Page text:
Important relics such as the institution’s entire Egyptology collection were wiped out.
But all may not be lost thanks to a brand-new crowdsourcing initiative that is trying to save images of artifacts lost in the flames.
Museum workers managed to save some artifacts and other items survived because they were on loan to other institutions. But most of the 20 million objects are unfortunately gone forever.
Constructing a Digital Archive
However, these precious relics from previous centuries still exist in the photos and videos taken by visitors to the museum and so Wikipedia is encouraging them to upload their images to its Wikimedia Commons repository.
This effort is being bolstered by students at the Universidade Federal do Estado do Rio de Janeiro who have launched their own crowdsourcing project to digitally preserve some of the museum’s many treasures.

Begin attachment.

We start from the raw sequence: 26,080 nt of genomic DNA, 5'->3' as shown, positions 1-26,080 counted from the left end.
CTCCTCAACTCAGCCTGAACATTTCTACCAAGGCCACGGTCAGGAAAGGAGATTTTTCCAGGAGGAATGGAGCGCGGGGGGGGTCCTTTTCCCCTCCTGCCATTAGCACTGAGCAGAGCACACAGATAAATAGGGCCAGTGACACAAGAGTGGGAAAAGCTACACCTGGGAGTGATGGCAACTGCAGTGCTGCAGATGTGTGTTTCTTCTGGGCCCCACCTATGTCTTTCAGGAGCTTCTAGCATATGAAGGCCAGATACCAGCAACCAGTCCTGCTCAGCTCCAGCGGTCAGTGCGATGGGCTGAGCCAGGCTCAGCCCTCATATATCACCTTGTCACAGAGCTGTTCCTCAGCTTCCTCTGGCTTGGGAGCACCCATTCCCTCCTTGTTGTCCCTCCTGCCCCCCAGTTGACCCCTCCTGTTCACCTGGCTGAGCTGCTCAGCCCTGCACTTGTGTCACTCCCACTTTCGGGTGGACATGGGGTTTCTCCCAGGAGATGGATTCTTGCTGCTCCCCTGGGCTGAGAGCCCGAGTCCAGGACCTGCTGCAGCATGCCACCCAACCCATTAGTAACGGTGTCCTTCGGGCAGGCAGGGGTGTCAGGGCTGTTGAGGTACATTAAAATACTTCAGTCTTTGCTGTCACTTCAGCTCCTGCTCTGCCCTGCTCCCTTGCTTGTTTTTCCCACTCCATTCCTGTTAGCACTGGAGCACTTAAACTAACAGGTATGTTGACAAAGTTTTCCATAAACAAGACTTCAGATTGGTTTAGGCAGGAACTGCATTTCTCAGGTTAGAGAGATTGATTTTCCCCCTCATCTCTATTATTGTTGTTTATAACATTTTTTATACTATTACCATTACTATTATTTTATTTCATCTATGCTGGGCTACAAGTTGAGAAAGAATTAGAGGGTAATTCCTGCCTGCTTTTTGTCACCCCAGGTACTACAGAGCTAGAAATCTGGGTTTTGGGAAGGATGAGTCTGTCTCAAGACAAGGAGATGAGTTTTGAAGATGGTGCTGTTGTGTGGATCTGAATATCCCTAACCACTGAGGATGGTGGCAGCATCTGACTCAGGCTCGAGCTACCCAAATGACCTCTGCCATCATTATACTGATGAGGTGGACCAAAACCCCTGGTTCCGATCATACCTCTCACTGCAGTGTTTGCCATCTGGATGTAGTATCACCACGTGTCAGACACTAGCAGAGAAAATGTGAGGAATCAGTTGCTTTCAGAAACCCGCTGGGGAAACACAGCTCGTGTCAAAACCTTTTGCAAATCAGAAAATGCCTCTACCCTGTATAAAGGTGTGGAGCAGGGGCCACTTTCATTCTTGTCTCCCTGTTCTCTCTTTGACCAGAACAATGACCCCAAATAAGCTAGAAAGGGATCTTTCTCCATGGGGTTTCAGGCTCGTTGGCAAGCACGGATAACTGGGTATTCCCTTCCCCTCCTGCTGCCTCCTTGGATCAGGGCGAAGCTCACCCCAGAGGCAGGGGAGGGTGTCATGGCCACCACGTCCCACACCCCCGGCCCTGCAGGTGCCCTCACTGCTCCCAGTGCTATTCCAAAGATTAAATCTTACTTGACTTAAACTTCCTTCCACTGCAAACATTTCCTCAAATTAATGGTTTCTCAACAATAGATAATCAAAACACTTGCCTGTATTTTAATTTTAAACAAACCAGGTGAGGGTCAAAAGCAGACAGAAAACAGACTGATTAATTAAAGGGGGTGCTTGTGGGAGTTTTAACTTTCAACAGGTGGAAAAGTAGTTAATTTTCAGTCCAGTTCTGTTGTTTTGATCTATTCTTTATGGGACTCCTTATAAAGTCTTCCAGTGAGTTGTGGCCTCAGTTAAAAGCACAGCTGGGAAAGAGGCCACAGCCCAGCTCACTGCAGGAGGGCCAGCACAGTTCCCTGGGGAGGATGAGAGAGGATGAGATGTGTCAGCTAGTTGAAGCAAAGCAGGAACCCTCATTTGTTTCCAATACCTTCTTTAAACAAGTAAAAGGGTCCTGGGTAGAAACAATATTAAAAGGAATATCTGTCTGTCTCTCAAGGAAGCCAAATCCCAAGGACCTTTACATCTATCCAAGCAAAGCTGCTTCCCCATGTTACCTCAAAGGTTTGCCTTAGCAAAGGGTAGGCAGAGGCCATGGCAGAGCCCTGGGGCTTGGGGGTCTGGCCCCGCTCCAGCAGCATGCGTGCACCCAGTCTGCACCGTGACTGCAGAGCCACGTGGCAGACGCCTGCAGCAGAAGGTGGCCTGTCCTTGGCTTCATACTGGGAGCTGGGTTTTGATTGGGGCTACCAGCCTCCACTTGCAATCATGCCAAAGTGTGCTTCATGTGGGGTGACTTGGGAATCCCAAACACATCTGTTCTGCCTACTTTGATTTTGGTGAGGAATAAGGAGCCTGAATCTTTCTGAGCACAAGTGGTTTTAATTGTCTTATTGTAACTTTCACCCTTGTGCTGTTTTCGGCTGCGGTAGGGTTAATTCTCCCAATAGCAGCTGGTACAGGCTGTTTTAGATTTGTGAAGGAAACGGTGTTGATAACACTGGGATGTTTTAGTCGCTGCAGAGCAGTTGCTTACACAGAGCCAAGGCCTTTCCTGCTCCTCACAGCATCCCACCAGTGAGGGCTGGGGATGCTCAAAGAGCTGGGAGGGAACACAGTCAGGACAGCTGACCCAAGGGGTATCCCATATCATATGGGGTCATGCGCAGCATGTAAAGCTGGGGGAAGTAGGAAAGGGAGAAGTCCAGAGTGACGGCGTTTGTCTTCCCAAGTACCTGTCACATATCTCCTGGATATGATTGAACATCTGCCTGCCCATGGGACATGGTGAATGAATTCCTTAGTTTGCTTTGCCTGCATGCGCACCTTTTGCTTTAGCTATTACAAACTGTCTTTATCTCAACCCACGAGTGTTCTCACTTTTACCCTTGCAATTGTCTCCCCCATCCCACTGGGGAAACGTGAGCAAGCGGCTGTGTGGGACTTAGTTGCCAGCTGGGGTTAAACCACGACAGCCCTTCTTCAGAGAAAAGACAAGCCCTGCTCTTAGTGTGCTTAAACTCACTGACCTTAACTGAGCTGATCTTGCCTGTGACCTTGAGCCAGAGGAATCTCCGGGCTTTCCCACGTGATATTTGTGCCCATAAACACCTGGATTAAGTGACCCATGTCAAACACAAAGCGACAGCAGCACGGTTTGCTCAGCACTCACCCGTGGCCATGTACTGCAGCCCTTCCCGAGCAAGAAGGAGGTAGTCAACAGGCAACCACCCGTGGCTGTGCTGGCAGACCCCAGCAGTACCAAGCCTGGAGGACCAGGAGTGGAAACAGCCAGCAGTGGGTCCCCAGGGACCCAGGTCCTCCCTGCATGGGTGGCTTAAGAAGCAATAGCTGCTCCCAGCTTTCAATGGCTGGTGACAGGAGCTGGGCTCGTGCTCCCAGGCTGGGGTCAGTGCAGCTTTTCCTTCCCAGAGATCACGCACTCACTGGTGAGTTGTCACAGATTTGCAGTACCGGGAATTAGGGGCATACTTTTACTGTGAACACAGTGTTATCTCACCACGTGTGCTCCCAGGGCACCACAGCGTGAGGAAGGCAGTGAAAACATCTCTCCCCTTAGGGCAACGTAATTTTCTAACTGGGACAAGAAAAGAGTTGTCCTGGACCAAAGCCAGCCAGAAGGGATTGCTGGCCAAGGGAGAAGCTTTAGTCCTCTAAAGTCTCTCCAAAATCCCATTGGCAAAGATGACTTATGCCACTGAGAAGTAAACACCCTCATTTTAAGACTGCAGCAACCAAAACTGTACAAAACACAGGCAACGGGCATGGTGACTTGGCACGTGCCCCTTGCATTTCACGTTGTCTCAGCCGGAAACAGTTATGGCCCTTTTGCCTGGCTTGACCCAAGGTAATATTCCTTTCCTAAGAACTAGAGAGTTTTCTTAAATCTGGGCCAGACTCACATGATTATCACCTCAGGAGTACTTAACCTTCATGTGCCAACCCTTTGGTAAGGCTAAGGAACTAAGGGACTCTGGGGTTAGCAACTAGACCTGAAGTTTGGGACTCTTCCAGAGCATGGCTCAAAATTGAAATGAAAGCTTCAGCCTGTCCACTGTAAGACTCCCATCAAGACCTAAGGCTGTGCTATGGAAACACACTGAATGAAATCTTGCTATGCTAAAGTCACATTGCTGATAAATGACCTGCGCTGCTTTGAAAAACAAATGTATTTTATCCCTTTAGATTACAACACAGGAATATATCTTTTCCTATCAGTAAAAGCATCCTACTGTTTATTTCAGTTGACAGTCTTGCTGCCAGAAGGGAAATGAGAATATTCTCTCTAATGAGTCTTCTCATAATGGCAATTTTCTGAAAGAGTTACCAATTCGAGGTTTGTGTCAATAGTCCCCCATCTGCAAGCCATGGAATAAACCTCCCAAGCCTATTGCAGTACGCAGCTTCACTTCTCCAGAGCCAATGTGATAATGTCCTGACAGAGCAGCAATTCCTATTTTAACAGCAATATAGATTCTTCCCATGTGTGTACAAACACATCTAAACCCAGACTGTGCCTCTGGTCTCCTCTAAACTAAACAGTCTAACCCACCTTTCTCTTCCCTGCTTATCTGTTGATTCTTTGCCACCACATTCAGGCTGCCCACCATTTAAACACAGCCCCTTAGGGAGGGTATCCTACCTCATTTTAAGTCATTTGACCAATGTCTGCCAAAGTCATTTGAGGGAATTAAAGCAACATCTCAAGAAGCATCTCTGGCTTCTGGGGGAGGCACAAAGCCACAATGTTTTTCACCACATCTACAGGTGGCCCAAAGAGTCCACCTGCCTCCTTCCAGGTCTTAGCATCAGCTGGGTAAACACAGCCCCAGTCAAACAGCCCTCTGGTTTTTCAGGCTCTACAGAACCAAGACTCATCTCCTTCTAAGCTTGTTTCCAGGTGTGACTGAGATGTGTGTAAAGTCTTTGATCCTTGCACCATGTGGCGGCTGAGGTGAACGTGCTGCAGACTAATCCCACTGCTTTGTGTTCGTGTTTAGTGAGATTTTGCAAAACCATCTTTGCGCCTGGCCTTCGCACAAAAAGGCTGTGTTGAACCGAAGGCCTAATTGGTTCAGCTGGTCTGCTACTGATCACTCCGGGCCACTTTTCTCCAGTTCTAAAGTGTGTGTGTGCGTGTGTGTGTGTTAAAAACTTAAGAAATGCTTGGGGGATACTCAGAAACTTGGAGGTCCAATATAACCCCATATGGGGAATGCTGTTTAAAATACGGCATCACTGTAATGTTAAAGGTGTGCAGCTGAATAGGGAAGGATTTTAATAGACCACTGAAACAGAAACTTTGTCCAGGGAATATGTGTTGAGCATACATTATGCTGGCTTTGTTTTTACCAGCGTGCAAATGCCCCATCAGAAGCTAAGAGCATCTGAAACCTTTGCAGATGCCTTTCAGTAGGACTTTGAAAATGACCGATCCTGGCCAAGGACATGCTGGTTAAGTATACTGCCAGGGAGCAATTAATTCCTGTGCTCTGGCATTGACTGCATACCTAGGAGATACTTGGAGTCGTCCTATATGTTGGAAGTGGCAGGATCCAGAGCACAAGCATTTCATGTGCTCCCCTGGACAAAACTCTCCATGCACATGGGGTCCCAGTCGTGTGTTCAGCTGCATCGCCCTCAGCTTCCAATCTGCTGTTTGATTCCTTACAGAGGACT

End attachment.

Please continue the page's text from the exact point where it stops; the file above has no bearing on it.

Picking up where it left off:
They are asking people to send photos, videos and even selfies to any of the three following email addresses: firstname.lastname@example.org, email@example.com and firstname.lastname@example.org.
Among the valuable pieces that are thought to have been destroyed was a 12,000-year-old skull called Luzia that was thought to be one of the oldest fossils found in the Americas.
One of the few items to have been confirmed to have survived is the Bendegó meteorite, the largest iron meteorite to be found in Brazil. It was originally discovered in 1784 by a boy who was looking for a lost cow.